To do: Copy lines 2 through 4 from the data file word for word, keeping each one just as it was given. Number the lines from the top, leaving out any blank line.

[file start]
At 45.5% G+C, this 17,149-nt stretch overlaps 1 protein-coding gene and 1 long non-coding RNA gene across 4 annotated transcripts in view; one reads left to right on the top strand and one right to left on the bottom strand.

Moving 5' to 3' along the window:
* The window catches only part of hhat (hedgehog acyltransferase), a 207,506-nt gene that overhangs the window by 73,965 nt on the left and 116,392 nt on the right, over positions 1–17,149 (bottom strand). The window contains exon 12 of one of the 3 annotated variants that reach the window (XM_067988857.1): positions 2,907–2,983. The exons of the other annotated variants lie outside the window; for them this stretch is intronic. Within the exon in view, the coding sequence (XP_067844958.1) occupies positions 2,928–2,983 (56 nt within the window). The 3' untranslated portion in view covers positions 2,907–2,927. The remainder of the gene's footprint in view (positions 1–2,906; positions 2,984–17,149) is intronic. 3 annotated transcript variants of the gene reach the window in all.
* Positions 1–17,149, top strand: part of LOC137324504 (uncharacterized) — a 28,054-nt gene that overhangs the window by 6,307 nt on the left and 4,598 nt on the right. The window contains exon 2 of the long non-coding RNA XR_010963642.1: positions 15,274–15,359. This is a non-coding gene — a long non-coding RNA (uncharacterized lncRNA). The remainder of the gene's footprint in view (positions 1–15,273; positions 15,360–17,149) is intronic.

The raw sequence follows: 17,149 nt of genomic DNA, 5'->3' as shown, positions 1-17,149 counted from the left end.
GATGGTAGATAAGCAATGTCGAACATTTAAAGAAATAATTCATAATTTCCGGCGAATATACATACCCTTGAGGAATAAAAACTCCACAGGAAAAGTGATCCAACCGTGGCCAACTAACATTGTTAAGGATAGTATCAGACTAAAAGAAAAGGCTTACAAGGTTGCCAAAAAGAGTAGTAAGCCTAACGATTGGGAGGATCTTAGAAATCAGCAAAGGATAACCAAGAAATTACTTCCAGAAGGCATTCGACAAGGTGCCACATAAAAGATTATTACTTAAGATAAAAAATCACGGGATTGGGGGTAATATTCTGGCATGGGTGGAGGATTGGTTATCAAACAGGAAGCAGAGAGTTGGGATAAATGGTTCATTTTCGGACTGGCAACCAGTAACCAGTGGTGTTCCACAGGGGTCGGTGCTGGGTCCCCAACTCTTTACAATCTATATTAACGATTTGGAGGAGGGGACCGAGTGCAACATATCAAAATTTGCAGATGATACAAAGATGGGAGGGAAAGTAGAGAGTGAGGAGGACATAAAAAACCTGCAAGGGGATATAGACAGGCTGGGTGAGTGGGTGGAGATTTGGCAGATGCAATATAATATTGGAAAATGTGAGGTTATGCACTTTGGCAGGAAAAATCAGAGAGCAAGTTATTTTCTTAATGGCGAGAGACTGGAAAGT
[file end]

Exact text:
Moving 5' to 3' along the window:
* The window catches only part of hhat (hedgehog acyltransferase), a 207,506-nt gene that overhangs the window by 73,965 nt on the left and 116,392 nt on the right, over positions 1–17,149 (bottom strand). The window contains exon 12 of one of the 3 annotated variants that reach the window (XM_067988857.1): positions 2,907–2,983. The exons of the other annotated variants lie outside the window; for them this stretch is intronic. Within the exon in view, the coding sequence (XP_067844958.1) occupies positions 2,928–2,983 (56 nt within the window). The 3' untranslated portion in view covers positions 2,907–2,927. The remainder of the gene's footprint in view (positions 1–2,906; positions 2,984–17,149) is intronic. 3 annotated transcript variants of the gene reach the window in all.
* Positions 1–17,149, top strand: part of LOC137324504 (uncharacterized) — a 28,054-nt gene that overhangs the window by 6,307 nt on the left and 4,598 nt on the right. The window contains exon 2 of the long non-coding RNA XR_010963642.1: positions 15,274–15,359. This is a non-coding gene — a long non-coding RNA (uncharacterized lncRNA). The remainder of the gene's footprint in view (positions 1–15,273; positions 15,360–17,149) is intronic.